The Department notes that, according to President Gonzalez, Paraguay is “ready increase her production along lines we might indicate. …” The Department has carefully considered this proposal but is not now in a position to encourage the increased production by Paraguay of any specific commodity. It does, however, emphasize the important desirability of Paraguay’s cooperation with oil exploration activities and, eventually, with the exploitation of any petroleum deposits discovered.
Nevertheless, the Department will appreciate a report from the Embassy discussing the possibility of increasing Paraguayan exports, especially to the United States.
The Department appreciates Paraguayan willingness to assist Great Britain with its economic difficulties by selling increased amounts of Paraguayan products to that country. However, the Department cannot now consider the possibility of purchasing sterling from Paraguay [Page 714] even with dollar credits. The Embassy will understand that Paraguay’s problem in this respect is almost identical with that of many other countries where the amounts involved are tremendously greater. The United States could not embark lightly on a program to purchase large amounts of British sterling.
Several weeks ago the Paraguayan Embassy in Washington informally inquired at the Department concerning how Paraguayan sales might be increased under the European Recovery Program.4 The Embassy has not renewed these inquiries since it was told that the Economic Cooperation Administration does not make purchases but merely authorizes the use of dollar allotments for purchases of specified commodities from given countries. The following additional information might be useful to the Embassy in its discussions with the Paraguayan Government on this matter.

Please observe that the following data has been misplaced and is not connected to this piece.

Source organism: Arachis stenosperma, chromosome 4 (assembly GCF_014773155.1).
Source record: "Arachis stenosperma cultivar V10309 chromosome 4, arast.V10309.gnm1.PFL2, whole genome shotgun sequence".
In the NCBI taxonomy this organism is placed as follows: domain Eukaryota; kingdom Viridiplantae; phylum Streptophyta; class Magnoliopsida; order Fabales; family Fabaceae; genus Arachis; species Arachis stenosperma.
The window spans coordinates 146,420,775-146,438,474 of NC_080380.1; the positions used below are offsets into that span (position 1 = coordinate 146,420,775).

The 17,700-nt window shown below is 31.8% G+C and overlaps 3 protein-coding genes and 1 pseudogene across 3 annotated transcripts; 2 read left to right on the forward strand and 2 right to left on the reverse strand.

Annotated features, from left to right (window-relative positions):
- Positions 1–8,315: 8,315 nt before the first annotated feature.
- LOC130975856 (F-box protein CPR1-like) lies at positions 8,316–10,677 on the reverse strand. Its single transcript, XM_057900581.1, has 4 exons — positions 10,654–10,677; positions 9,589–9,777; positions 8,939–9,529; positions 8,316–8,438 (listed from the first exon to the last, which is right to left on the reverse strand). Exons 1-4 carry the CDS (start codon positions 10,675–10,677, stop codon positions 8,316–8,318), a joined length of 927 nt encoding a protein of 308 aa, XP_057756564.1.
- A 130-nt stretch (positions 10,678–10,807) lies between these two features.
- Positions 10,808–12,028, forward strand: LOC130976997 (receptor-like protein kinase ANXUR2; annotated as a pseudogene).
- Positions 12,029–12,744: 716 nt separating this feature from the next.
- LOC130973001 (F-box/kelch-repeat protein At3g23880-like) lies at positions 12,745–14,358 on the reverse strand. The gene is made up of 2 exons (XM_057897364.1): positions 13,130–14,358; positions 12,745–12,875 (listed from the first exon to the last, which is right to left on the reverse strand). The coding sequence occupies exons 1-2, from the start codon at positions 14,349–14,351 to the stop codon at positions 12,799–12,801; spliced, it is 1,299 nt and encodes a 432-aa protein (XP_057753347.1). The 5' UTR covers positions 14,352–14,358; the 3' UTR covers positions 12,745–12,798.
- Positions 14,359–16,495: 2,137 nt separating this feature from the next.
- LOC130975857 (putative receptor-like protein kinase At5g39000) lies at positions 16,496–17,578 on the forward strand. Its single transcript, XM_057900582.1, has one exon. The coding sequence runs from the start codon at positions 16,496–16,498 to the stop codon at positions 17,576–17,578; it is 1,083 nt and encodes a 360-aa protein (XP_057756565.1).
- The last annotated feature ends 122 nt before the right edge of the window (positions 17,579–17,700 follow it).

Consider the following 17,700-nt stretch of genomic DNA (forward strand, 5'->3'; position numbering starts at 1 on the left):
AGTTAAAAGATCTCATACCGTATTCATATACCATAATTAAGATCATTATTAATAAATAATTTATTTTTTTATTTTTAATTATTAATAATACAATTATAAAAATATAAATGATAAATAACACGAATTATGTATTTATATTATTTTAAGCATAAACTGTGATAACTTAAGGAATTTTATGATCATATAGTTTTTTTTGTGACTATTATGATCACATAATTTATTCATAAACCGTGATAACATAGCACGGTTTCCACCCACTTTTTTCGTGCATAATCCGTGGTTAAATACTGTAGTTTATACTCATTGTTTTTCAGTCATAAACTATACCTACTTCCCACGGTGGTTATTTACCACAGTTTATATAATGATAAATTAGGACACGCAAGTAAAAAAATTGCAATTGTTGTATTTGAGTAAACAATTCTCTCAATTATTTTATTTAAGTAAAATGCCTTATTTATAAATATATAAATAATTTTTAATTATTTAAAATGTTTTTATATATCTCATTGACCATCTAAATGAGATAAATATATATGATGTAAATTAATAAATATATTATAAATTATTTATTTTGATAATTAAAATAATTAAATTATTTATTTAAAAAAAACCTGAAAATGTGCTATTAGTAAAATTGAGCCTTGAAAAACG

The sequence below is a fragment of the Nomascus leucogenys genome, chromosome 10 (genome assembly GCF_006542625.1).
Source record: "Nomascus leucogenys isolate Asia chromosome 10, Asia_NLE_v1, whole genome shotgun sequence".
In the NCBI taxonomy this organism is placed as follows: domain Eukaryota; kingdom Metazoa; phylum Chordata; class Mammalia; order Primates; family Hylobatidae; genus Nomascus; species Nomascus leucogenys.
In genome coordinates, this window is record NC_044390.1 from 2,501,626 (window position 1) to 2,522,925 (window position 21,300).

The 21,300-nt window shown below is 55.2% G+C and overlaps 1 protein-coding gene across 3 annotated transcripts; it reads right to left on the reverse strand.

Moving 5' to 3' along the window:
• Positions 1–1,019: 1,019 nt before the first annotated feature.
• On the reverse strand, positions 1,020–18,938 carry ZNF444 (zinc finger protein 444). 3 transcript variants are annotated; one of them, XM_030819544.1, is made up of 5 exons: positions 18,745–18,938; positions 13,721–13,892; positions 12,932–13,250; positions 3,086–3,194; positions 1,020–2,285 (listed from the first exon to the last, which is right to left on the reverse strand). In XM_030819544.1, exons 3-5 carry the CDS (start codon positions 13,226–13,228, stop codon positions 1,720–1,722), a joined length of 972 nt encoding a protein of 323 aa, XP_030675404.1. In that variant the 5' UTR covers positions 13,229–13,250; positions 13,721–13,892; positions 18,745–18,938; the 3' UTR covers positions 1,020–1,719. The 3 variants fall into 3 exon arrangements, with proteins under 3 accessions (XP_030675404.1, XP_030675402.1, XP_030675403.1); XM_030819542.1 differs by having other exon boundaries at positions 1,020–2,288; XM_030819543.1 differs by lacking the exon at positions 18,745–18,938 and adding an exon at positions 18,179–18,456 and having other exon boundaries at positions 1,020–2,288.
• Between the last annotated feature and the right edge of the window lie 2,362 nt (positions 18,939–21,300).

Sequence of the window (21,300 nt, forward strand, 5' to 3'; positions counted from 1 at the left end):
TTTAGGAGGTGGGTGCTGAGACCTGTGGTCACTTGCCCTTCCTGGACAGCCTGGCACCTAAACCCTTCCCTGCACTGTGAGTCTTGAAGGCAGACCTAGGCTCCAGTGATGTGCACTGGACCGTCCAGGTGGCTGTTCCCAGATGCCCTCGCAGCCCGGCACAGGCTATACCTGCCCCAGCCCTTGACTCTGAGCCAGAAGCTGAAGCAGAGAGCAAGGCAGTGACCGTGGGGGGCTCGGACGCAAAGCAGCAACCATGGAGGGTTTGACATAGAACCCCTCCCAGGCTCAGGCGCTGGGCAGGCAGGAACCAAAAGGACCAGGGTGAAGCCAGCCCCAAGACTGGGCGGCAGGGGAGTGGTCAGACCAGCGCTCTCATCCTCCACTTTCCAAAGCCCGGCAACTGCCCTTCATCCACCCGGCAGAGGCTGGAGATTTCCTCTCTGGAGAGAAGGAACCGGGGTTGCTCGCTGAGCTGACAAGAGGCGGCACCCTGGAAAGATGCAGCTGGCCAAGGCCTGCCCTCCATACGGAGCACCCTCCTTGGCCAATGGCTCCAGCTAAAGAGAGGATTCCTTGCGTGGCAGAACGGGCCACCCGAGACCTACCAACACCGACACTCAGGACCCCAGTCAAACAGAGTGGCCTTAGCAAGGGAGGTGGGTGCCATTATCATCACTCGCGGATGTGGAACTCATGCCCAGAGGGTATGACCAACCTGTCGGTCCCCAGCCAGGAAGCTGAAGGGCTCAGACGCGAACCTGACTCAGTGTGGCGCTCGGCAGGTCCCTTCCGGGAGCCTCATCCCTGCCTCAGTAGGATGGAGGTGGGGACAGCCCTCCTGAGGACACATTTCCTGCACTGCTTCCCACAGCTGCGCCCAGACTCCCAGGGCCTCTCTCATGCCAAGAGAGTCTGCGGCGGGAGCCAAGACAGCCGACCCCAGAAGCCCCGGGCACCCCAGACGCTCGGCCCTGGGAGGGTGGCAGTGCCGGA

ECA, in authorizing the use of dollars for offshore purchases, must give primary consideration to the recovery of OEEC countries rather than to any benefit which might accrue to countries receiving the dollar exchange. Thus ECA cannot authorize dollar purchases from Paraguay on the basis of assisting that country. Furthermore, ECA cannot authorize purchases of commodities officially declared to be surplus in the United States. Cotton, for example, is a surplus commodity in that sense. Under separate cover the Embassy is being furnished information concerning ECA authorizations to date for purchases from Paraguay. It is also perhaps worthy of mention that ECA generally is more ready to authorize purchases from a given country to the extent that that country will accept OEEC products in payment for its exports.
In short, the tentative proposals of President González do not seem to offer great possibilities. The Department would find greater hope in any improvement in political conditions and stability in Paraguay, and from rational, basic development projects.
Very truly yours,
Director for American Republic Affairs